Florida Court Ruling
The U.S. District Court for the Southern District of Florida ruled that the State of Florida violates the rights of children with complex medical needs by keeping some children unnecessarily institutionalized in nursing facilities. The department’s lawsuit challenged the State of Florida’s policies that violated the Americans with Disabilities Act (ADA). To remedy its violation, Florida must take steps to ensure that children with complex medical needs can access the services they need to live in their own homes and communities. Florida must also develop transition plans for institutionalized children and engage families to ensure that they can make informed choices about where their children live. Under the Olmstead v. L.C. states are required to serve children with disabilities in the most integrated setting appropriate to their needs.  For more information on the Civil Rights Division, please visit


Unwinding Updates

COVID-19 Flexibilities Extended 

The National Academy for State Health Policy surveyed and scanned state websites to track plans on extending Appendix K and other waiver flexibilities that many states used during the COVID-19 pandemic. The results are shown here on a graph tracking what each state has planned. Many states are continuing highly favored flexibilities such as paying family caregivers and adding electronic signing methods. 


Tracking Disenrollment  

The Kaiser Family Foundation (KFF) is regularly updating its tracker of disenrollments from Medicaid due to unwinding. In the last week, disenrollments have increased by one million as Texas and 19 other states started their process. KFF reported that 74 percent of unenrollments so far are due to procedural reasons, meaning someone did not fill out a form or respond to questions from their state department. Around 30 percent of unenrollements thus far are children. It is important to keep an eye out on your state data and work with your communities to ensure those that should continue to stay eligible, do, and those who do not, are aware they are losing coverage. 


988 Lifeline Brief 

The Autism Society participated in an event hosted by the Department of Health and Human Services celebrating the one-year anniversary of the launch of the 988 suicide and crisis lifeline. During the event, HHS Secretary Xavier Becerra stated that the President’s budget seeks $836 million for 988 efforts for fiscal 2024 — a $334 million increase from current enacted levels. It also seeks $100 million for mobile crisis response, which are rapid behavioral health assessments and interventions. In the first year, five million contacts have been made including calls and texts. Officials say the next step is expanding awareness and local crisis care. To increase capacity at the state level, eight states have passed legislation adding a telecom fee to phone bills. A 2021 COVID-19 relief law allows states to seek enhanced federal Medicaid funding for covering mobile crisis services. More states should be encouraged to pursue this option. See this brief from KFF for more information.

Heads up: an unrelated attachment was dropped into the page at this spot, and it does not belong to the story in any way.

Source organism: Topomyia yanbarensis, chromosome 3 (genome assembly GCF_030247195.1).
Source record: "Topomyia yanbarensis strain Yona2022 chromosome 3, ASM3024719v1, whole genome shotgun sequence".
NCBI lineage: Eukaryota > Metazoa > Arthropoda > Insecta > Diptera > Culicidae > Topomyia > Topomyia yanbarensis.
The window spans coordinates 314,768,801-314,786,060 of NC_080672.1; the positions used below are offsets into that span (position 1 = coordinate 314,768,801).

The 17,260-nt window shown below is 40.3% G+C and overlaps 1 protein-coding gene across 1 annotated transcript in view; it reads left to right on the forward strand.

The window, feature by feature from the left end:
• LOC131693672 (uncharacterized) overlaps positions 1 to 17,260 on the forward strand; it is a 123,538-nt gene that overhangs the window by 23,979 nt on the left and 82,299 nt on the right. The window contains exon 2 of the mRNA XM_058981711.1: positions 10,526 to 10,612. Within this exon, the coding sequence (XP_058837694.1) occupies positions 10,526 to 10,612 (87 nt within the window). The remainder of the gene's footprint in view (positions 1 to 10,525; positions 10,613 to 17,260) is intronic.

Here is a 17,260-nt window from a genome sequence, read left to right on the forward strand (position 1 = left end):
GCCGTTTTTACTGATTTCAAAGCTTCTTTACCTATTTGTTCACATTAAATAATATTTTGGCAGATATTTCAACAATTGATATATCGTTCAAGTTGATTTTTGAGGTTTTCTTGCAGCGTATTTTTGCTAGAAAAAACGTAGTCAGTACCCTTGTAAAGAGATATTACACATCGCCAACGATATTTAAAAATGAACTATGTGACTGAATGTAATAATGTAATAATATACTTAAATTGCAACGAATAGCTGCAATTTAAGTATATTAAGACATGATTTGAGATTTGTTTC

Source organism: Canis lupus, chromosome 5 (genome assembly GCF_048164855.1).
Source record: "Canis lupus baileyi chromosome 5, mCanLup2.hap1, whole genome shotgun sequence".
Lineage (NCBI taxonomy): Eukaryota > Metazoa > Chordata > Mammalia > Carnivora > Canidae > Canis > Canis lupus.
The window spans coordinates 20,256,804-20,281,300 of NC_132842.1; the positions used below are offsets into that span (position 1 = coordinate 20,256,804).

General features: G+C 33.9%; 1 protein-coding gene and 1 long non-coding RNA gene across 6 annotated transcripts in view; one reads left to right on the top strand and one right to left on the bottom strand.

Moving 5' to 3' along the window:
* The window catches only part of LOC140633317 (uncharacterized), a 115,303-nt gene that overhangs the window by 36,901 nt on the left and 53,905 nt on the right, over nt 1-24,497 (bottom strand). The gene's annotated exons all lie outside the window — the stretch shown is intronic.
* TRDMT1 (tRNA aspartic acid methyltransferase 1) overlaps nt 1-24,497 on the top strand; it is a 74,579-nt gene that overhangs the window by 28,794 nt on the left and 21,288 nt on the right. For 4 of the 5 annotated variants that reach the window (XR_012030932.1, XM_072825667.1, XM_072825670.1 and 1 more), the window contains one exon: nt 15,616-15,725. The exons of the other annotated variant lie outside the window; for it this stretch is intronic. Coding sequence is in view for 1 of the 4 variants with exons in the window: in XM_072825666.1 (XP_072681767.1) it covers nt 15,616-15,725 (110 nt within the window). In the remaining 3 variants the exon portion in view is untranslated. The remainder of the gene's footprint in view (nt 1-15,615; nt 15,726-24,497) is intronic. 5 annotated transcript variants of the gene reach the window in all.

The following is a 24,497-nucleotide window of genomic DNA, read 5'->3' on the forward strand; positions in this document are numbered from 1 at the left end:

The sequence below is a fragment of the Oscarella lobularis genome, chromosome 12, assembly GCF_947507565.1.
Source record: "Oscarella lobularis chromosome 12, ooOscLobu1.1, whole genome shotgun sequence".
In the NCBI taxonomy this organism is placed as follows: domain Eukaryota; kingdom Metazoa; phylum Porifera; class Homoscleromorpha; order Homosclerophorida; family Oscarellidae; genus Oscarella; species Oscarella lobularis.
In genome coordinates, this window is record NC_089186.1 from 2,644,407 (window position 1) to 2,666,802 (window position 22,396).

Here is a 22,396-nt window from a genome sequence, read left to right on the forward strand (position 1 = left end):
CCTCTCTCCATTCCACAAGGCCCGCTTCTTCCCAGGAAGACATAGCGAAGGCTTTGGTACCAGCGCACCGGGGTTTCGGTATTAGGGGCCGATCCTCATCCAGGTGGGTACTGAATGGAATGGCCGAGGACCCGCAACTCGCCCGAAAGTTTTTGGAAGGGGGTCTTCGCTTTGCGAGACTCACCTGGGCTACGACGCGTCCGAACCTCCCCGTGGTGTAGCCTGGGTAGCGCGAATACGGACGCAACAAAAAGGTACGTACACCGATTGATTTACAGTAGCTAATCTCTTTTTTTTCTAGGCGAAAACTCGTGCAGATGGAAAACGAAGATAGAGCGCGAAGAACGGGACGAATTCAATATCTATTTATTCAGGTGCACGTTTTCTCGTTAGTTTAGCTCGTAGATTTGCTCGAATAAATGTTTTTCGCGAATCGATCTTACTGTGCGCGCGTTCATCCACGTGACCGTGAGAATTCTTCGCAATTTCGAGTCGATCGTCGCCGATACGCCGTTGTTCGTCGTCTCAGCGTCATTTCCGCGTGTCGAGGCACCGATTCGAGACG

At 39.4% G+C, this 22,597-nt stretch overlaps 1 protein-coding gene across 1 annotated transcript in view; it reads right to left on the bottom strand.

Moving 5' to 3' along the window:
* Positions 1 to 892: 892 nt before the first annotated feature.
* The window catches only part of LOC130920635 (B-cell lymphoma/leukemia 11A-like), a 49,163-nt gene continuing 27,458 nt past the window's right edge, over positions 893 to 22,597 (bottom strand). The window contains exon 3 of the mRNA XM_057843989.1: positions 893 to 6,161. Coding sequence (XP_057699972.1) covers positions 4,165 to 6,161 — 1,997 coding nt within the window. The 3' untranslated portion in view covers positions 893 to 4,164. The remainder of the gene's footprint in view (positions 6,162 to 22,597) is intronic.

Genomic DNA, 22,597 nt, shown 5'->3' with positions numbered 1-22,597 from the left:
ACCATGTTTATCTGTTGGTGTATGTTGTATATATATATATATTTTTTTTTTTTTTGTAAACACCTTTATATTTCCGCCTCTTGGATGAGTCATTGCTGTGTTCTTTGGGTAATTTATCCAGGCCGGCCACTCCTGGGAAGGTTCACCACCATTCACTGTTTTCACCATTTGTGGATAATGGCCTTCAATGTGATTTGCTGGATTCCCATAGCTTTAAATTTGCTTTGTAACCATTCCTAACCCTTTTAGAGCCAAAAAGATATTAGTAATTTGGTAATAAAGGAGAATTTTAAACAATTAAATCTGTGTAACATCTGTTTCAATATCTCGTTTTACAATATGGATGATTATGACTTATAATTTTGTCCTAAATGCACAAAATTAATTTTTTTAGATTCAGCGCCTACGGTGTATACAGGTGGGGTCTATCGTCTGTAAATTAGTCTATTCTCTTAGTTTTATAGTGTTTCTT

To ensure that 988 continues to receive strong federal funding through the appropriations process, the Autism Society joined a letter led by the National Alliance on Mental Illness urging House and Senate appropriations leadership to fund 988 and other mental health crisis interventions. 


Maryland Celebration and Roundtable on Employment

On July 25th, the Howard County Autism Society was joined by Senators VanHollen and Cardin and Representative Sarbanes to celebrate being awarded federally directed community project funding for its Autism at Work program. The roundtable included individuals who benefited from the program and other employment, university, and community-based partners involved in making the project successful. The Autism Society of America also participated.

Senators VanHollen, Cardin, Rep. Sarbanes, and Melissa Rosenberg


Minnesota State Advocacy Wins

As state sessions wrap up this year, many affiliates are sharing their state legislative wins. The Autism Society of Minnesota shared some wins including a bill to limit the consideration of parents’ income to qualify for HCBS services for children, a technical assistance center to help transition providers into competitive employment, and more. See more in their advocacy alert here. As we transition into the next session, the Autism Society is building a toolkit with different legislative ideas for states to tackle.